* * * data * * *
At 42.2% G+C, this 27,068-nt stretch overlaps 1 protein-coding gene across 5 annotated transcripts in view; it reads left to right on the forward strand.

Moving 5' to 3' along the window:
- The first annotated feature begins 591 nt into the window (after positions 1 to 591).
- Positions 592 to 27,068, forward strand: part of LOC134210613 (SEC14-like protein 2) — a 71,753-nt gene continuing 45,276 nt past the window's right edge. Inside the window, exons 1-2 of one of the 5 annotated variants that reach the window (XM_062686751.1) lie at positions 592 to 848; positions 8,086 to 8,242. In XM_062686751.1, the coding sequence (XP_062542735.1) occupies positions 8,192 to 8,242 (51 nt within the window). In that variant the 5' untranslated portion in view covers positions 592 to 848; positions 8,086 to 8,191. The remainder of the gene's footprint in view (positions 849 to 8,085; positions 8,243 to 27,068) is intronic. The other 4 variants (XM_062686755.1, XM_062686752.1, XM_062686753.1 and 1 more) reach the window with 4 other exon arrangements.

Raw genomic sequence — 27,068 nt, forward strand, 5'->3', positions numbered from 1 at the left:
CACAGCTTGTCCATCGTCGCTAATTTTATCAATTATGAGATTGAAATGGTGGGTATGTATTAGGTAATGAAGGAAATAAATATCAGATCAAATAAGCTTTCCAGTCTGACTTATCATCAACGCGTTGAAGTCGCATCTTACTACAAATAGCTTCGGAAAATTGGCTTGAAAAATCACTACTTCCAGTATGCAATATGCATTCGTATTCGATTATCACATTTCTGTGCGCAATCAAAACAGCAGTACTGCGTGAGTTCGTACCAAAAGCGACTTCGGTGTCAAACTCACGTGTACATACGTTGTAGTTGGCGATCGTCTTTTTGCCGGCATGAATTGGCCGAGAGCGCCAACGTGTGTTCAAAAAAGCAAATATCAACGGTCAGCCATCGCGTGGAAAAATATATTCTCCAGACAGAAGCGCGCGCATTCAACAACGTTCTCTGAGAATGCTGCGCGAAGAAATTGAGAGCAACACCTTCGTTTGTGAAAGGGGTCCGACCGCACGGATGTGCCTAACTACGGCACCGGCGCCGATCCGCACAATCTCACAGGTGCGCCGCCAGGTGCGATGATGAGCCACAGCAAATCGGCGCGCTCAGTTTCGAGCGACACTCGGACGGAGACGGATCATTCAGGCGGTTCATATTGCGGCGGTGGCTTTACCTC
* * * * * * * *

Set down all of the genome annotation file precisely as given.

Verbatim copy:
At 42.2% G+C, this 27,068-nt stretch overlaps 1 protein-coding gene across 5 annotated transcripts in view; it reads left to right on the forward strand.

Moving 5' to 3' along the window:
- The first annotated feature begins 591 nt into the window (after positions 1 to 591).
- Positions 592 to 27,068, forward strand: part of LOC134210613 (SEC14-like protein 2) — a 71,753-nt gene continuing 45,276 nt past the window's right edge. Inside the window, exons 1-2 of one of the 5 annotated variants that reach the window (XM_062686751.1) lie at positions 592 to 848; positions 8,086 to 8,242. In XM_062686751.1, the coding sequence (XP_062542735.1) occupies positions 8,192 to 8,242 (51 nt within the window). In that variant the 5' untranslated portion in view covers positions 592 to 848; positions 8,086 to 8,191. The remainder of the gene's footprint in view (positions 849 to 8,085; positions 8,243 to 27,068) is intronic. The other 4 variants (XM_062686755.1, XM_062686752.1, XM_062686753.1 and 1 more) reach the window with 4 other exon arrangements.

Raw genomic sequence — 27,068 nt, forward strand, 5'->3', positions numbered from 1 at the left:
CACAGCTTGTCCATCGTCGCTAATTTTATCAATTATGAGATTGAAATGGTGGGTATGTATTAGGTAATGAAGGAAATAAATATCAGATCAAATAAGCTTTCCAGTCTGACTTATCATCAACGCGTTGAAGTCGCATCTTACTACAAATAGCTTCGGAAAATTGGCTTGAAAAATCACTACTTCCAGTATGCAATATGCATTCGTATTCGATTATCACATTTCTGTGCGCAATCAAAACAGCAGTACTGCGTGAGTTCGTACCAAAAGCGACTTCGGTGTCAAACTCACGTGTACATACGTTGTAGTTGGCGATCGTCTTTTTGCCGGCATGAATTGGCCGAGAGCGCCAACGTGTGTTCAAAAAAGCAAATATCAACGGTCAGCCATCGCGTGGAAAAATATATTCTCCAGACAGAAGCGCGCGCATTCAACAACGTTCTCTGAGAATGCTGCGCGAAGAAATTGAGAGCAACACCTTCGTTTGTGAAAGGGGTCCGACCGCACGGATGTGCCTAACTACGGCACCGGCGCCGATCCGCACAATCTCACAGGTGCGCCGCCAGGTGCGATGATGAGCCACAGCAAATCGGCGCGCTCAGTTTCGAGCGACACTCGGACGGAGACGGATCATTCAGGCGGTTCATATTGCGGCGGTGGCTTTACCTC